By Ruth Maclean and Eric Schmitt
An affiliate of the Islamic State in Nigeria has claimed responsibility for the execution of 11 people, saying the killings were in retaliation for the death of the ISIS leader Abu Bakr al-Baghdadi in Syria in October.
A video released on Thursday showed members of the Nigerian affiliate slashing the throats of 10 people and shooting an additional person. A voice-over says the killings are a “message for Christians” and that all of those killed were Christian, although Nigerian experts said some of them were probably Muslims, based on previous episodes involving the group.
The Islamic State, or ISIS, has lost all of the territory it once held in Iraq and Syria, but it remains a threat even after Mr. al-Baghdadi was killed in an American raid on his hide-out in northwestern Syria. In addition to the affiliate in Nigeria, which is known as the Islamic State West Africa Province, groups in the Philippines, Afghanistan, Sinai and the Sahel, a 3,000-mile stretch of land south of the Sahara, also claim allegiance to ISIS.
The members of the Islamic State West Africa Province, which is known by the acronym ISWAP, left the Islamic militant group Boko Haram in 2016. According to the International Crisis Group, it has between 3,500 and 5,000 fighters. Its leaders split from Boko Haram in part because they disapproved of the violence that the group and its harsh leader, Abubakar Shekau, has meted out to Muslims, according to analysts.
The executions could herald a possible return to the harsher methods of Boko Haram, according to experts.
Abdulbasit Kassim, a co-author of “The Boko Haram Reader: From Nigerian Preachers to the Islamic State,” said that other Islamic State provinces had released videos of revenge for the killing of Mr. al-Baghdadi. Mr. Kassim said there was a strong possibility that ISWAP was under pressure to do the same.
“I think there’s a demand from IS Central: ‘ISWAP, where is your submission for revenge for Baghdadi?’” said Mr. Kassim, referring to the main body of the Islamic State. He added that he believed ISWAP was making two types of propaganda, one aimed at obtaining ransoms from the Nigerian government, and one to satisfy Islamic State demands.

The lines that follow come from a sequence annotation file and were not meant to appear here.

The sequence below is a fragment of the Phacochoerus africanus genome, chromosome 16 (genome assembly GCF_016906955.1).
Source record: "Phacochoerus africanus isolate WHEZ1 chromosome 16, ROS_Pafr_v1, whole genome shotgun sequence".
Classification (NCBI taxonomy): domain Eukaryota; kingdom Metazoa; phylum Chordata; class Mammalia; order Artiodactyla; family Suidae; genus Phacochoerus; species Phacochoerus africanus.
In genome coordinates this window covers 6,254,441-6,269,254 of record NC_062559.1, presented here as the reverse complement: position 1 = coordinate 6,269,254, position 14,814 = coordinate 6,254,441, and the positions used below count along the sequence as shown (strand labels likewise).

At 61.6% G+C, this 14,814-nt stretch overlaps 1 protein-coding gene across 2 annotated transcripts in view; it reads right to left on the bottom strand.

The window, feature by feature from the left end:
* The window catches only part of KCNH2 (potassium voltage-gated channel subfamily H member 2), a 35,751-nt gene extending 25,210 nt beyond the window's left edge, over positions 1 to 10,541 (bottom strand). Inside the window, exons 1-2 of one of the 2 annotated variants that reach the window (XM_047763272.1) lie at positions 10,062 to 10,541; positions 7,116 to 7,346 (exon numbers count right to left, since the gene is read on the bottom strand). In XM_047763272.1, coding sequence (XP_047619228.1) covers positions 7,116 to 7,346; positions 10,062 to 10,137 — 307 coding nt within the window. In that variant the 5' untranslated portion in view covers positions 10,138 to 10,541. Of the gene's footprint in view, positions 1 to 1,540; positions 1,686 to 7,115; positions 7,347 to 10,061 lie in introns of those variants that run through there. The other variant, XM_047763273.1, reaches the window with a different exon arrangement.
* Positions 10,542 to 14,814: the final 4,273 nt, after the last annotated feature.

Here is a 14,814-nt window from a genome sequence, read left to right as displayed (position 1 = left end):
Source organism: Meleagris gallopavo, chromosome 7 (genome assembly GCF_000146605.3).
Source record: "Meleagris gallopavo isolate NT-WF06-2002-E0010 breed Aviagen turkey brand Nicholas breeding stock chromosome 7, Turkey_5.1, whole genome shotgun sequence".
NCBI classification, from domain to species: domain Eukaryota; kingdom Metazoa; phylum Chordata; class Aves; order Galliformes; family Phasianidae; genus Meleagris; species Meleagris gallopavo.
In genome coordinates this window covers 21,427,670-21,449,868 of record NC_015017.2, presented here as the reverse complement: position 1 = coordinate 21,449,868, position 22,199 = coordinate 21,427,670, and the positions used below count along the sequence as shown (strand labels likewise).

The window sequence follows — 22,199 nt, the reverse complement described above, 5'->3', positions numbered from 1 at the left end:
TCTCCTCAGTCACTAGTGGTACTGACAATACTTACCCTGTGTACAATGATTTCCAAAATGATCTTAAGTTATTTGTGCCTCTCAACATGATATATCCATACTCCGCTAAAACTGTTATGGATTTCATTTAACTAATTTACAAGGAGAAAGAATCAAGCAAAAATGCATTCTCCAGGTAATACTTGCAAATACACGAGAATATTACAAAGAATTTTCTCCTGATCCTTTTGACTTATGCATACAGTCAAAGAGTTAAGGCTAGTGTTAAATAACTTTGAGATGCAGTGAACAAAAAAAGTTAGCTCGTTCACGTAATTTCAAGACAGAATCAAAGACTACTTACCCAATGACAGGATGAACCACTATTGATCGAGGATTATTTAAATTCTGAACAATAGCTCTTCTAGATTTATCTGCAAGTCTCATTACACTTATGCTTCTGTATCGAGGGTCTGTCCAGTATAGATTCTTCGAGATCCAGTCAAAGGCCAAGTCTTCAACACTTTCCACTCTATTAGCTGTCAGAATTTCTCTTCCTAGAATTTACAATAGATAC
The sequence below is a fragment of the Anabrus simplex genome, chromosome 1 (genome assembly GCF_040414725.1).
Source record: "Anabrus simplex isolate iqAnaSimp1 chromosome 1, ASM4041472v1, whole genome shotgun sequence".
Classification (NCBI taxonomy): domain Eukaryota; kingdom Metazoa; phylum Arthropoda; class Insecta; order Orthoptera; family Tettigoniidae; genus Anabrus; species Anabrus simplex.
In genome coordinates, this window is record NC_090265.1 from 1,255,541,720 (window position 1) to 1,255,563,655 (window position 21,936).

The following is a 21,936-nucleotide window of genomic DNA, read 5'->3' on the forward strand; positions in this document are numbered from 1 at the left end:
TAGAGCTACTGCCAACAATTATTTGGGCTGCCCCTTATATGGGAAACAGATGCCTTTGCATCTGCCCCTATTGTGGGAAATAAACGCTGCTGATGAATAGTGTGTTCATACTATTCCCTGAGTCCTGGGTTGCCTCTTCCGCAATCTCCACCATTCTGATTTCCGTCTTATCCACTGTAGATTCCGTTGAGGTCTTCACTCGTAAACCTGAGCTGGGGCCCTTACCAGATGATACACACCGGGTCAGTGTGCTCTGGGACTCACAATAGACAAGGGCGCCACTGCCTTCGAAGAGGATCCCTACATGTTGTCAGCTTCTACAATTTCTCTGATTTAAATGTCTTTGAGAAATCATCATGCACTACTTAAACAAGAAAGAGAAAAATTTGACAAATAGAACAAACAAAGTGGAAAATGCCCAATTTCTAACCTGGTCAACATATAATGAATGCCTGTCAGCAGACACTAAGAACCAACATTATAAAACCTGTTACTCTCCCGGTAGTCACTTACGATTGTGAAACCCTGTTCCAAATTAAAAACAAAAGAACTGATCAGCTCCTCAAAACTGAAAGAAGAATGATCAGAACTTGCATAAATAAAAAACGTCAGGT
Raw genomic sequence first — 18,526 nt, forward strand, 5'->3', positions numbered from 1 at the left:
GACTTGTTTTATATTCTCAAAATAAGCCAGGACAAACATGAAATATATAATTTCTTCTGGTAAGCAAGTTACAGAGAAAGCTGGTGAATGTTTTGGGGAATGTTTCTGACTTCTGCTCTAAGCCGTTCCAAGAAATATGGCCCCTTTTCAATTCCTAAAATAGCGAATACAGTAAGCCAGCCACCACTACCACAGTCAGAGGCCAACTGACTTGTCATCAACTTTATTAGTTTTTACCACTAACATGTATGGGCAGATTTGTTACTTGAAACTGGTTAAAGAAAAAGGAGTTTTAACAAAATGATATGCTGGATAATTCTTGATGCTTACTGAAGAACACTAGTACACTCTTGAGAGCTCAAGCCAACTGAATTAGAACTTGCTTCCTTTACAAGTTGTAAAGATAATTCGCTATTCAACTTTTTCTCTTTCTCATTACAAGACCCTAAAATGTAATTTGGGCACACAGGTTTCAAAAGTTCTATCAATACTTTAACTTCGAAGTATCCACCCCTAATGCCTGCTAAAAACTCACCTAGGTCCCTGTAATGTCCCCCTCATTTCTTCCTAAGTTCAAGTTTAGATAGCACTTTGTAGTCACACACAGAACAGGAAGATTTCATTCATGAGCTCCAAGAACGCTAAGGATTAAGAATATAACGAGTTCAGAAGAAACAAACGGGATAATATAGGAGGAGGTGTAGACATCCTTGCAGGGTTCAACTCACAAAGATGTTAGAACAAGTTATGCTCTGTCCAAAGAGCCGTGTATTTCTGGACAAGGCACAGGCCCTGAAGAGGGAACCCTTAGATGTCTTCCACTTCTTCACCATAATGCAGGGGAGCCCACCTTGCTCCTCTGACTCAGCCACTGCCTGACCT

The video was released to Ahmad Salkida, a Nigerian journalist who often publishes information about both ISWAP and Boko Haram. According to Mr. Salkida, ISWAP had shown interest in negotiating a prisoner swap, but abruptly changed course and executed the prisoners instead.
The 56-second video shows the captives, who were blindfolded and wearing orange tunics, kneeling on the ground, their captors standing behind them in black balaclavas.
A fighter in the middle lifts a handgun and shoots the prisoner in front of him in the head. The video then cuts to the fighters standing behind the other 10 prisoners. Holding each captive by the face or hair, the fighters slit their throats.
In the version of the video seen by The New York Times, which was published on Amaq, an ISIS propaganda arm, a man speaks over the recording.
“This message is to the Christians in the world,” he says in both Arabic and Hausa, a Nigerian language, according to the Washington-based SITE Intelligence Group, which tracks jihadists and white supremacists. “Those who you see in front of us are Christians, and we will shed their blood as revenge for the two dignified sheikhs, the caliph of the Muslims, and the spokesman for the Islamic State, Sheikh Abu al-Hassan al-Muhajir, may Allah accept them.”
A day after the death of Mr. Baghdadi, considered the caliph by his followers, the man thought likely to be his successor, Mr. al-Muhajir, the group’s spokesman, was killed in a separate raid.
Aaron Zelin, a fellow at the Washington Institute for Near East Policy, said he thought that “I.S. is trying to grab headlines during the holidays when usually there isn’t much news.”
The State Department condemned the attacks. “We are appalled by the vicious ISIS-West Africa attack targeting Christians in Nigeria,” Tibor Nagy, the State Department’s top Africa policy official, said in a Twitter message.
President Muhammadu Buhari of Nigeria said in a statement, “These barbaric killers don’t represent Islam and millions of other law-abiding Muslims around the world.”
There has been an upsurge in violence in northeast Nigeria over the past year, and particularly in the last six months, contributing to a deteriorating humanitarian situation there, with armed groups setting up checkpoints to target and abduct civilians, the United Nation’s humanitarian coordinator in Nigeria, Antonio Canhandula, said this week.
In Burkina Faso, another West African country plagued by groups of armed militants, the Islamic State claimed responsibility for an attack on Tuesday that killed seven soldiers that it said ISWAP fighters had carried out.
Tens of thousands of civilians, the majority of them Muslim, have been killed by both Islamist militants and Nigerian security forces in three northeastern states of Nigeria since 2009.
By New York Times
Ruth Maclean reported from Dakar and Eric Schmitt from New York.
Eric Schmitt is a senior writer who has traveled the world covering terrorism and national security. He was also the Pentagon correspondent. A member of the Times staff since 1983, he has shared three Pulitzer Prizes. @EricSchmittNYT